The following is for your own knowledge and for those do-it-your-selfers.
I am always glad to help.
Cracking and Splitting
Over time, due to the nature of wood, your carving may likely develop splits or cracks. This is not the case with all carvings but is expected to happen from time to time. All projects are carved from different pieces of wood which means each will react differently over time.
As the wood stabilizes to humidity conditions the outer rings often loose moisture quicker than the inner rings, this is why at times you may see cracks develop unexpectedly. This is nothing to fear and only ads to the character of the piece. repairs can be made if necessary.
How to slow down or prevent the cracks from progressing:
The first coat of preservative (stain or paint) soaks into the open wood pores and plugs them. This slows down the drying process and helps to reduce and prevent checking and splitting. Then a clear coat of spar urethane or Varathane (dependent on whether the piece is being placed indoors or outdoors) is applied this helps control excessive moisture intake and loss. This extends the life of the carving.
One thing to remember is that your carving will continue to 'breathe' and release moisture over time and, if left unprotected, will do so more quickly.
Keep your carving slightly elevated off any surface to allow moisture out
through the base. You can do this by placing flat stones or furniture
pads under the carving. The idea is to keep it elevated from the floor
or other surface to allow continuous airflow.
After time, your carving will begin to stabilize its moisture content and cracking will be less of a concern if it is kept in same environment.
If your carvings are placed outside, it is highly recommend that you coat it once a year with a good Spar varnish (ie. Helmsman, or other outdoor spar) to make it last for years to come. You may find that the clear coat will not need re-coating so often but it is good to maintain it anyway at least once ever 2-3 years.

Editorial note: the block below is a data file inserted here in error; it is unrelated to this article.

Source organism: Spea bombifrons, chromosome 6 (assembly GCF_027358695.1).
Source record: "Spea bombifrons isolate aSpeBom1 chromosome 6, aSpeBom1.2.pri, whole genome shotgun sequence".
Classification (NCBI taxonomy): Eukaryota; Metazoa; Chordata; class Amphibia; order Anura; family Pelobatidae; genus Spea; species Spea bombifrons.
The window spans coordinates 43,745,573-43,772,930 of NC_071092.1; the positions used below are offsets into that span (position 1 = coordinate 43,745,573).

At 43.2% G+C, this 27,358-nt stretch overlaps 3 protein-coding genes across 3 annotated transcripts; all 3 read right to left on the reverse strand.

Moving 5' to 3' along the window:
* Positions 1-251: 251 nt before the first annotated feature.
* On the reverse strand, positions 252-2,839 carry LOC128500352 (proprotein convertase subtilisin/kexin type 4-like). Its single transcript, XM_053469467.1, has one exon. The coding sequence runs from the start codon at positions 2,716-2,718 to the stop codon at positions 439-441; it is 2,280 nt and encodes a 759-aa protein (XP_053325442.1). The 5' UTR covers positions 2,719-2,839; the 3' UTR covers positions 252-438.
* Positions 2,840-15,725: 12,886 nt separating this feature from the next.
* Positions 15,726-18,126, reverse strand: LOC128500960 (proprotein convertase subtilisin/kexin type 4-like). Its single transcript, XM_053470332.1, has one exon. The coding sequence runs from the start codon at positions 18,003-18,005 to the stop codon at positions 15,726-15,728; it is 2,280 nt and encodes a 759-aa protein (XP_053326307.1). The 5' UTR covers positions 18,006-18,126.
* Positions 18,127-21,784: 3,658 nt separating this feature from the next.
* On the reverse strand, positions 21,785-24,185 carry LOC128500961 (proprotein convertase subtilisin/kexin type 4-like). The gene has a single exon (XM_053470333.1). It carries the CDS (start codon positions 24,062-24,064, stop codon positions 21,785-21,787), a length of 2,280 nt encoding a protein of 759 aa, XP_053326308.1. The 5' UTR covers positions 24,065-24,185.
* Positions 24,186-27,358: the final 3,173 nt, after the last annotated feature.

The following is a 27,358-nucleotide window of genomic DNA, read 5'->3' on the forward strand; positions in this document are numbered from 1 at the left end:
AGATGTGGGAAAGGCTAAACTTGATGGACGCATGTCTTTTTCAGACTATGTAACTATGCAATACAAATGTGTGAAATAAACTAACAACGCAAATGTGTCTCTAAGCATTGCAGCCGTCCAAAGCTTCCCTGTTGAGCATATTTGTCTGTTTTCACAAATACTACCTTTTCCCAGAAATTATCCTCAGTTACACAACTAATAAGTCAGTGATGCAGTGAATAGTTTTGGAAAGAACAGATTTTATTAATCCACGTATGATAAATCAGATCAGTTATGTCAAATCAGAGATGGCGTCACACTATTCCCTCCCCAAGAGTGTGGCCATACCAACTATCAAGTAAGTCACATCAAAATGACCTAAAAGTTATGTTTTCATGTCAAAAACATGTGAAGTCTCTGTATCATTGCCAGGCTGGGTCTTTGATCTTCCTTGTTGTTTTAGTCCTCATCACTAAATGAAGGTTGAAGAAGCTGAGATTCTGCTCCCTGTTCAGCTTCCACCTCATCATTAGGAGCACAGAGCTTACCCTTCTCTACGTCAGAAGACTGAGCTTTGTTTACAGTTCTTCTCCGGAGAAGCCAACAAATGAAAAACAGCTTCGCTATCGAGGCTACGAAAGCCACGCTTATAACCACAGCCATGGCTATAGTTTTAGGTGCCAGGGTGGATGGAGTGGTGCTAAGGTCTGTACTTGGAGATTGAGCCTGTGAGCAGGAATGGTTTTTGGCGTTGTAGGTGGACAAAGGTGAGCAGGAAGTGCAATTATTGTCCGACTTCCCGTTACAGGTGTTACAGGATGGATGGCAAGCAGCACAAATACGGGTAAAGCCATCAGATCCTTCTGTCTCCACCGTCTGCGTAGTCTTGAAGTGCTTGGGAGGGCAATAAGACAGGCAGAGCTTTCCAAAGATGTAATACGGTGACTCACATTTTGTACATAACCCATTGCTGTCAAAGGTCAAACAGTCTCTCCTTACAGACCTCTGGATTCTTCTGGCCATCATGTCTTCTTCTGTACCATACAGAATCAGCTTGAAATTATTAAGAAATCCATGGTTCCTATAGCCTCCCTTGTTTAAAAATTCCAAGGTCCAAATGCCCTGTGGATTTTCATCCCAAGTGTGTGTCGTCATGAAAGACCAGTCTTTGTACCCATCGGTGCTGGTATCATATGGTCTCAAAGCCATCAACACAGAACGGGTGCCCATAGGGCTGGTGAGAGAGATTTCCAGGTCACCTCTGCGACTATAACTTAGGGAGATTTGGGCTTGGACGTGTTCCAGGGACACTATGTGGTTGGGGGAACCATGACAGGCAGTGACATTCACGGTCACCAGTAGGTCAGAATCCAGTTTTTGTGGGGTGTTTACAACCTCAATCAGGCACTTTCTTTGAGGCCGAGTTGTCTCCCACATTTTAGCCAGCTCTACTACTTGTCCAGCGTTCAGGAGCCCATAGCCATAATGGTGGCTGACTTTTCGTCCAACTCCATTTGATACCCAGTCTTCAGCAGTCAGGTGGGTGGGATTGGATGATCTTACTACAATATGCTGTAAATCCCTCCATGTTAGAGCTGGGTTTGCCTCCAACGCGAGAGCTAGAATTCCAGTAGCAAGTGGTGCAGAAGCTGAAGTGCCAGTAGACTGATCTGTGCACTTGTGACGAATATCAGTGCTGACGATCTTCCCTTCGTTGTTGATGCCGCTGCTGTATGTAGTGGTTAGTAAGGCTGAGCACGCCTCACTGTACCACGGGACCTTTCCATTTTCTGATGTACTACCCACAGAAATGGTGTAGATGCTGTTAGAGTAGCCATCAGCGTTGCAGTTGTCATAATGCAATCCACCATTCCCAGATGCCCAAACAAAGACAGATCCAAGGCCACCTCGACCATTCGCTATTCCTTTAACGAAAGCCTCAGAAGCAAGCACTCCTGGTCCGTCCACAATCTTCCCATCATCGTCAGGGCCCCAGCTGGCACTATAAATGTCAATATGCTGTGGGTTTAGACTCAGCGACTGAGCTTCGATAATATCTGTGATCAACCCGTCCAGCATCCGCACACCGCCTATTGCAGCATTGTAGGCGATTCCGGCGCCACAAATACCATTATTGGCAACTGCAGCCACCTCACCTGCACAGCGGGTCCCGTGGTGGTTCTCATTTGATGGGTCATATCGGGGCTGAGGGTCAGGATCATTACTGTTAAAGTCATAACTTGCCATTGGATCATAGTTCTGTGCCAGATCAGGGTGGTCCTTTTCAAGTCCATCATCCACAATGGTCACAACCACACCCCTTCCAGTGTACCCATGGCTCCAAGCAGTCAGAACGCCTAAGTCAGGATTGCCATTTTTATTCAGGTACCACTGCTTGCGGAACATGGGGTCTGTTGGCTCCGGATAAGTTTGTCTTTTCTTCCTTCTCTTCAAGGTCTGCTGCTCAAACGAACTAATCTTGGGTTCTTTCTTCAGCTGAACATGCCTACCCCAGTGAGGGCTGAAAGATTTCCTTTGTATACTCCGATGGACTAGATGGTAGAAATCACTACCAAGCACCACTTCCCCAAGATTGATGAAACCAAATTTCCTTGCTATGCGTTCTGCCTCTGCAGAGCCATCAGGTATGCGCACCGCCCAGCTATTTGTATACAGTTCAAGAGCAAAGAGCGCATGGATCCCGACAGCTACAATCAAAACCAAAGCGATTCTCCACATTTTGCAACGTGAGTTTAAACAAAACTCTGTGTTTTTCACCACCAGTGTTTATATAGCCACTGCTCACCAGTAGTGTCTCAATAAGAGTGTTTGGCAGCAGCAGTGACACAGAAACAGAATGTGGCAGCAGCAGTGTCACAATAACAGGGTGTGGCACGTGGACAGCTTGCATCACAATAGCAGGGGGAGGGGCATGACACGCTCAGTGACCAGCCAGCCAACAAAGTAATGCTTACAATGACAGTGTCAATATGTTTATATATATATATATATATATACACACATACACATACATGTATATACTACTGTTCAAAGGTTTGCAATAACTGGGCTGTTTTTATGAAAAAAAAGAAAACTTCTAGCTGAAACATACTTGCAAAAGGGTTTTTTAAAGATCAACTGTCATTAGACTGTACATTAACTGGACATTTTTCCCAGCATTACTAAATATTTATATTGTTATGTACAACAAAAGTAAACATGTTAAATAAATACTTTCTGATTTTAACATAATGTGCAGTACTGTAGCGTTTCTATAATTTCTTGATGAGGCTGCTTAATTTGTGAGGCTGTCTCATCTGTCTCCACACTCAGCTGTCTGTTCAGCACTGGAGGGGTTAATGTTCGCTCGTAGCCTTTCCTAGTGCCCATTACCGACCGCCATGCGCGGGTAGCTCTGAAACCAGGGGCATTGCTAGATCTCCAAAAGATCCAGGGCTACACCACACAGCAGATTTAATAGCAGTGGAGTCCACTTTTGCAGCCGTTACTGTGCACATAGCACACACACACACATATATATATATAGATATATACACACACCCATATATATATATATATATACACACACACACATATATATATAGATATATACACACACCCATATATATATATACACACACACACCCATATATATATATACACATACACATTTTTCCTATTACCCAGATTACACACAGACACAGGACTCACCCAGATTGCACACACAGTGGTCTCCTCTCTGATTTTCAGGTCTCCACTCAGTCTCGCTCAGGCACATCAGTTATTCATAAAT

Further preservation and preventative measures:
Annually, you can apply more sealant to the carving - a wood stain
clear coat. It will make the carving shinier, but will improve the
chances of it not splitting. The more coats, the more shine, and the
less chance of splitting.
Placement: Create a breathable surface for your carving to sit on. Avoid placing directly on the grass or soil as this encourages rot due to moisture and mildew. A bed of gravel/stones is ideal...something that won't allow pooling of moisture and lack of airflow. If you bring your carving in for the winter, it is best to put it in a cool shed, or your unheated garage.
Placing a carving in front of or near a fireplace is the perfect rustic setting for some of my carvings, but blazing hot fires might also contribute to a split personality -which may eventually require repairs.
the simplest method to get rid of unsightly cracks is by simply putting
a matching or similar color of wood into the crack. This makes it less visible
and even though the crack is there still it is hardly noticeable and
adds to the character of the piece instead of being an eye sore. Spray
paints work great for this purpose.
If you plan on fixing a crack yourself or want to try to stop it before it gets worse, mix up some very fine saw dust up with wood glue and fill the crack with as much of it as possible. The saw dust helps thicken the glue to keep it from running out of the cracks while the glue itself helps stabilize. You can also try other epoxy glues.
Allow the glue to dry fully, then lightly sand and repaint area. If your carving is natural wood and clear stained you will see this repair much clearly. However, it is possible to find a paint that is similar to the natural wood colors which -even if it's not perfect- should look pretty dang good. Some stores carry a variety of colored wood fillers but glue should be used to fill the crack first to aid with holding the wood together as fillers often don't bond well, they just fill.
*Remember to put a clear finish once it's all fixed to your liking (if carving is always indoors, this is optional).
Nothing of course is better to fix a crack than wood itself. I have found shims and other such thin pieces of wood to work great to fix cracks and prevent further cracking. This requires a bit of glue to all surfaces, fitting, trimming and repainting or staining.
If you have a question feel free to call anytime 506-260-9464